The use of powerful colors within my work has been an important part of my own healing and learning process. Every speckle, every brush stroke has purpose in the exploration of self and tells a story through the safe space of each canvas. My history, my culture, my purpose. An identity lost amongst the expectations of society and its constant mislabeling of body and meaning. I represent these struggles and my existence through a vibrant palette to show not only the freedom to exist as I am, but to find joy in these tangled emotions and portray the brighter side of letting go.

About

Svitlana Martynjuk was born and raised in the beautiful western capital region of Rivne, Ukraine. The memories of her great-grandmother’s quaint cottage home, nestled in the quiet Ukrainian countryside, bring to her many fond emotions and influence much of her work today.

Svitlana’s interest in art has been born the second she remembered sitting on her mom’s lap as a child, drawing with a blue pencil. She later would move to the United States where she completed her education in Fine Arts, Psychology, and Strategic Management. Inspired by the human mind and with a fascination for nature, she is a traveler at heart and appreciates experience through interaction and exploring the complexities of diversity in people. Her work is in private collections all over the world and includes a wide array of commissioned pieces, published book illustrations, and collaborations with both West Elm, Minted, to name a few.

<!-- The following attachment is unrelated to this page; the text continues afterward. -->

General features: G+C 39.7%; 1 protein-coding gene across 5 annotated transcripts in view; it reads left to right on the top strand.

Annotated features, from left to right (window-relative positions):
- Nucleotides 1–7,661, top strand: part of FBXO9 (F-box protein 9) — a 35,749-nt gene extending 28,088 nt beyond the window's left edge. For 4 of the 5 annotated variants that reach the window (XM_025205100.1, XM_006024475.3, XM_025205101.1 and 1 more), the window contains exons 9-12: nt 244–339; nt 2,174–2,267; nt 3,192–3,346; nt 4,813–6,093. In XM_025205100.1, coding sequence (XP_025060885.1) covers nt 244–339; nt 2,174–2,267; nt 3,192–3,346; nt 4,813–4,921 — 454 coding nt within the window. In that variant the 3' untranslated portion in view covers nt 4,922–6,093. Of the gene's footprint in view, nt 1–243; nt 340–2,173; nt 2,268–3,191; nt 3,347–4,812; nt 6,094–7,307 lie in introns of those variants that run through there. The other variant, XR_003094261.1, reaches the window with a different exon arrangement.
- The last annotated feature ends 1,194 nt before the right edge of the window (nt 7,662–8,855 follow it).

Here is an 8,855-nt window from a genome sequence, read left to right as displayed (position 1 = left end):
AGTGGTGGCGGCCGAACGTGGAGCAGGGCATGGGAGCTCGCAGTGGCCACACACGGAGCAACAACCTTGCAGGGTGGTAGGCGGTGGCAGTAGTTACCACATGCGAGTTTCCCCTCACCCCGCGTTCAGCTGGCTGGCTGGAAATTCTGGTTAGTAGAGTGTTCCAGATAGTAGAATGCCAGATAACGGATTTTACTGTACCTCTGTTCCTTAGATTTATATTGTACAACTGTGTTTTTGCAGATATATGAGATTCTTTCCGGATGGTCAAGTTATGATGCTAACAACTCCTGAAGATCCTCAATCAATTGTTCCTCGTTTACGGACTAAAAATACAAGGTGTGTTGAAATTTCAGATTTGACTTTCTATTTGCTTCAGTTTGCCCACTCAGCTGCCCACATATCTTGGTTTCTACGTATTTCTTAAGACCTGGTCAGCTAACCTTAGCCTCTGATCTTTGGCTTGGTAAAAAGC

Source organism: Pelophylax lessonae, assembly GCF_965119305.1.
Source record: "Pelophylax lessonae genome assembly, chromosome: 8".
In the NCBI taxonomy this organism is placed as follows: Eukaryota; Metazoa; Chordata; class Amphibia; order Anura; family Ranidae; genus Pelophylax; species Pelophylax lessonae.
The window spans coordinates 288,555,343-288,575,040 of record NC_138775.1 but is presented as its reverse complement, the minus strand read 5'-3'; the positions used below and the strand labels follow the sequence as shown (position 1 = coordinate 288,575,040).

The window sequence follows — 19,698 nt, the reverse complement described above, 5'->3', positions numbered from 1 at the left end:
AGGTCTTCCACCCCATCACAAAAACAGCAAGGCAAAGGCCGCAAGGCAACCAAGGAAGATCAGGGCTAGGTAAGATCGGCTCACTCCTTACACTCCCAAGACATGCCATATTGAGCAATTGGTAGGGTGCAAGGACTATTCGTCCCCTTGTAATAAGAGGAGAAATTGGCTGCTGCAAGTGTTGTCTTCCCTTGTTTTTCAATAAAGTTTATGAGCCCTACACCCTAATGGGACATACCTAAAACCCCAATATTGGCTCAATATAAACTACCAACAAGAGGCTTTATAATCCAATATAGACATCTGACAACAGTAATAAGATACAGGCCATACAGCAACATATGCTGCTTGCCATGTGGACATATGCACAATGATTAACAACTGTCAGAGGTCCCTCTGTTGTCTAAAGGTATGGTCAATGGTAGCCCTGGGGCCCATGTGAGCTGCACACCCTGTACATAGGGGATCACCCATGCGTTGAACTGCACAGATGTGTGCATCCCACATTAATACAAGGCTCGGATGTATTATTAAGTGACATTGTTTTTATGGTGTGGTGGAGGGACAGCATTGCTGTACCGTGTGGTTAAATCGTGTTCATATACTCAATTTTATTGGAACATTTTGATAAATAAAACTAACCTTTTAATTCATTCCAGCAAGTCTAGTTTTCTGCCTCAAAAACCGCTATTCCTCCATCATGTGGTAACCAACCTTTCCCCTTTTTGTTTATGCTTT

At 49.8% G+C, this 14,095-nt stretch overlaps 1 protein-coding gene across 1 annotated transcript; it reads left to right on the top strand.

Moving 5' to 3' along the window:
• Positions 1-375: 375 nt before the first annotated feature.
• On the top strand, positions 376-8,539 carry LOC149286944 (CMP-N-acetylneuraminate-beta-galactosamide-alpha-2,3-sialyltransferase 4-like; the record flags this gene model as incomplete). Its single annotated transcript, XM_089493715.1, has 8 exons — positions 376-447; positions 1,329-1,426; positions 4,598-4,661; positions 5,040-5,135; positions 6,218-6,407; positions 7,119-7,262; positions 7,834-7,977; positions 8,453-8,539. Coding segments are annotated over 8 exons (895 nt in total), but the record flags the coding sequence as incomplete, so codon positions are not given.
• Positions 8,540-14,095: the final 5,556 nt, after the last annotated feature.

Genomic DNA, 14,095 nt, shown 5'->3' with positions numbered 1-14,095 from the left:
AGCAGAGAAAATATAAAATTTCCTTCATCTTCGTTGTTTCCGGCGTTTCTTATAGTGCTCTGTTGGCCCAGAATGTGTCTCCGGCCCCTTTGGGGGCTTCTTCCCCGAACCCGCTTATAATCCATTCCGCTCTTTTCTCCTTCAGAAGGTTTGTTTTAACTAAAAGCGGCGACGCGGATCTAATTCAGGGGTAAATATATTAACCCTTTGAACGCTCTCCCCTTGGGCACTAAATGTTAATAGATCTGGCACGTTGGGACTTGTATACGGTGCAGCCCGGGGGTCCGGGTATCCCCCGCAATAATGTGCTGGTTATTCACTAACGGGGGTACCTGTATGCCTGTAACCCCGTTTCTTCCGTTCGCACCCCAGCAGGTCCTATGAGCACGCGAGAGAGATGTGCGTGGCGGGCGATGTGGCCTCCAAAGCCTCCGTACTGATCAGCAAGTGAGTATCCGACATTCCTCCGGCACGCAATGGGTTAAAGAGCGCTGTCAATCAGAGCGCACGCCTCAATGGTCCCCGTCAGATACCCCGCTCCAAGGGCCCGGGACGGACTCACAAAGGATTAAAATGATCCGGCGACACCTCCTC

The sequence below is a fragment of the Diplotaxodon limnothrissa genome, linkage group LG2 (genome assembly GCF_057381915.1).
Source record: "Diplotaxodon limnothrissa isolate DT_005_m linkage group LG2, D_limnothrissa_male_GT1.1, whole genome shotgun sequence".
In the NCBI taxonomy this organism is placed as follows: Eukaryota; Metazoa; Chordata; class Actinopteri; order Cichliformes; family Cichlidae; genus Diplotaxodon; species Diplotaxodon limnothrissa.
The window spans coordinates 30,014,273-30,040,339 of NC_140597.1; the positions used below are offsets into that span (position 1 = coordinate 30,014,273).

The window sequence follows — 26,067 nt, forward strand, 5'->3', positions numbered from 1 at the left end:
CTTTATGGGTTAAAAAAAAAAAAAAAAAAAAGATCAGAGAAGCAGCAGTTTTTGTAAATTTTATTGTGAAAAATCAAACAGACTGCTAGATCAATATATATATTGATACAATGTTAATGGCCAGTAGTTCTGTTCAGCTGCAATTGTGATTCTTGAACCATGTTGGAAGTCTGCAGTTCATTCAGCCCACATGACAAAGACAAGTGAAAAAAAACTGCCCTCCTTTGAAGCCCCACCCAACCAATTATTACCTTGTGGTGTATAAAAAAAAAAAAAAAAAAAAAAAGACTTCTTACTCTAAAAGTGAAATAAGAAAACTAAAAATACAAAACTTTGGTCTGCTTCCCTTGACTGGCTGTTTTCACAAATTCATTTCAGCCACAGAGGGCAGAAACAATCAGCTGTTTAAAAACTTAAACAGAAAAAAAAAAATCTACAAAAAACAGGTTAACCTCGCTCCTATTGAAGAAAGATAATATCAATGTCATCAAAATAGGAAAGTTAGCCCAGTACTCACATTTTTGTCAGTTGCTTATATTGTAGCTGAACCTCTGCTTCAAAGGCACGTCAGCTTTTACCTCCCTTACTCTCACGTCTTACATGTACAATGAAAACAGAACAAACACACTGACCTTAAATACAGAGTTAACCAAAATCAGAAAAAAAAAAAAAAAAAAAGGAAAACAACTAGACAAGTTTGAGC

Color Pops by Su Knoll Horty
Color Pops 25, Oil on canvas, 24in. x 24in., Lo-res_.jpg

Color. Form. Space. Once only childish playmates, this tempestuous trio has become a passion for Su Knoll Horty.  Her love of bold colors and abstracted space has been inspired by the work of Nicolas de Staël, Josef Albers, Richard Diebenkorn and David Hockney. Exploring the power of color to elicit emotion, Su sees it as her task to convey the exuberance she feels when working with the saturated colors in her painting. She is also fascinated by the spatial dimensions, which can develop through the relationship of colors.  That’s passion. Once you’re in its Jack Russell grip, there’s no shaking it off – no matter where life takes you.